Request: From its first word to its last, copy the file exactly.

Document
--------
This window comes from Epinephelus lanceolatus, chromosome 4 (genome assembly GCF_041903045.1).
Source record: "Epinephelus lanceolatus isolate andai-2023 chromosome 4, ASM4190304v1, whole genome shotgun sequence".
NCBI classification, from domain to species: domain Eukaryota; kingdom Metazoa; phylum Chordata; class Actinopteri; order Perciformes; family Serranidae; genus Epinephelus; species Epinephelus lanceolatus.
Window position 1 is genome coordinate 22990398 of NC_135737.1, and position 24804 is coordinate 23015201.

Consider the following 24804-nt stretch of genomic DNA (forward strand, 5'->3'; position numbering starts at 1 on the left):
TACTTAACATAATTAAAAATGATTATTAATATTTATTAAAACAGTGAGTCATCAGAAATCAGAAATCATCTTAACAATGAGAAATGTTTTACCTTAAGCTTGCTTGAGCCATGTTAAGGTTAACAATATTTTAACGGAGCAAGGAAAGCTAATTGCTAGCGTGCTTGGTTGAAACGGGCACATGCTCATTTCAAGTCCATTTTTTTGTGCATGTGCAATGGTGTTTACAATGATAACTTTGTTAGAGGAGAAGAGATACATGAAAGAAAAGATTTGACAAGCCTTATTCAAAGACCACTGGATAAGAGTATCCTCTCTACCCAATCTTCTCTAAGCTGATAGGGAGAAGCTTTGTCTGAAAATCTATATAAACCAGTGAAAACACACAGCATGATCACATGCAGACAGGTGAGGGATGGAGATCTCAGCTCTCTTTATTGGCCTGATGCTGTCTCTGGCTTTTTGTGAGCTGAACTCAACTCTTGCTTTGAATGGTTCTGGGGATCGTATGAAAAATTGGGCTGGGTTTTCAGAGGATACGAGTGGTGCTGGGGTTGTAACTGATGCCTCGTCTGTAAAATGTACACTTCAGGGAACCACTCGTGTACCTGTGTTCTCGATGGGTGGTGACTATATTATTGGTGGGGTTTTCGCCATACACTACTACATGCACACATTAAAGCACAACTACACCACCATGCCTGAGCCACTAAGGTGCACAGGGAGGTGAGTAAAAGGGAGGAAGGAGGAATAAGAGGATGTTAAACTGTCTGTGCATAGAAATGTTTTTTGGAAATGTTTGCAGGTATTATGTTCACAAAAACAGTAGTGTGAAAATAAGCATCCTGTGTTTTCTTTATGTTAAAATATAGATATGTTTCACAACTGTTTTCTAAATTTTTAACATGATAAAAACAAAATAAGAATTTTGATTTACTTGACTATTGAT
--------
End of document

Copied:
This window comes from Epinephelus lanceolatus, chromosome 4 (genome assembly GCF_041903045.1).
Source record: "Epinephelus lanceolatus isolate andai-2023 chromosome 4, ASM4190304v1, whole genome shotgun sequence".
NCBI classification, from domain to species: domain Eukaryota; kingdom Metazoa; phylum Chordata; class Actinopteri; order Perciformes; family Serranidae; genus Epinephelus; species Epinephelus lanceolatus.
Window position 1 is genome coordinate 22990398 of NC_135737.1, and position 24804 is coordinate 23015201.

Consider the following 24804-nt stretch of genomic DNA (forward strand, 5'->3'; position numbering starts at 1 on the left):
TACTTAACATAATTAAAAATGATTATTAATATTTATTAAAACAGTGAGTCATCAGAAATCAGAAATCATCTTAACAATGAGAAATGTTTTACCTTAAGCTTGCTTGAGCCATGTTAAGGTTAACAATATTTTAACGGAGCAAGGAAAGCTAATTGCTAGCGTGCTTGGTTGAAACGGGCACATGCTCATTTCAAGTCCATTTTTTTGTGCATGTGCAATGGTGTTTACAATGATAACTTTGTTAGAGGAGAAGAGATACATGAAAGAAAAGATTTGACAAGCCTTATTCAAAGACCACTGGATAAGAGTATCCTCTCTACCCAATCTTCTCTAAGCTGATAGGGAGAAGCTTTGTCTGAAAATCTATATAAACCAGTGAAAACACACAGCATGATCACATGCAGACAGGTGAGGGATGGAGATCTCAGCTCTCTTTATTGGCCTGATGCTGTCTCTGGCTTTTTGTGAGCTGAACTCAACTCTTGCTTTGAATGGTTCTGGGGATCGTATGAAAAATTGGGCTGGGTTTTCAGAGGATACGAGTGGTGCTGGGGTTGTAACTGATGCCTCGTCTGTAAAATGTACACTTCAGGGAACCACTCGTGTACCTGTGTTCTCGATGGGTGGTGACTATATTATTGGTGGGGTTTTCGCCATACACTACTACATGCACACATTAAAGCACAACTACACCACCATGCCTGAGCCACTAAGGTGCACAGGGAGGTGAGTAAAAGGGAGGAAGGAGGAATAAGAGGATGTTAAACTGTCTGTGCATAGAAATGTTTTTTGGAAATGTTTGCAGGTATTATGTTCACAAAAACAGTAGTGTGAAAATAAGCATCCTGTGTTTTCTTTATGTTAAAATATAGATATGTTTCACAACTGTTTTCTAAATTTTTAACATGATAAAAACAAAATAAGAATTTTGATTTACTTGACTATTGAT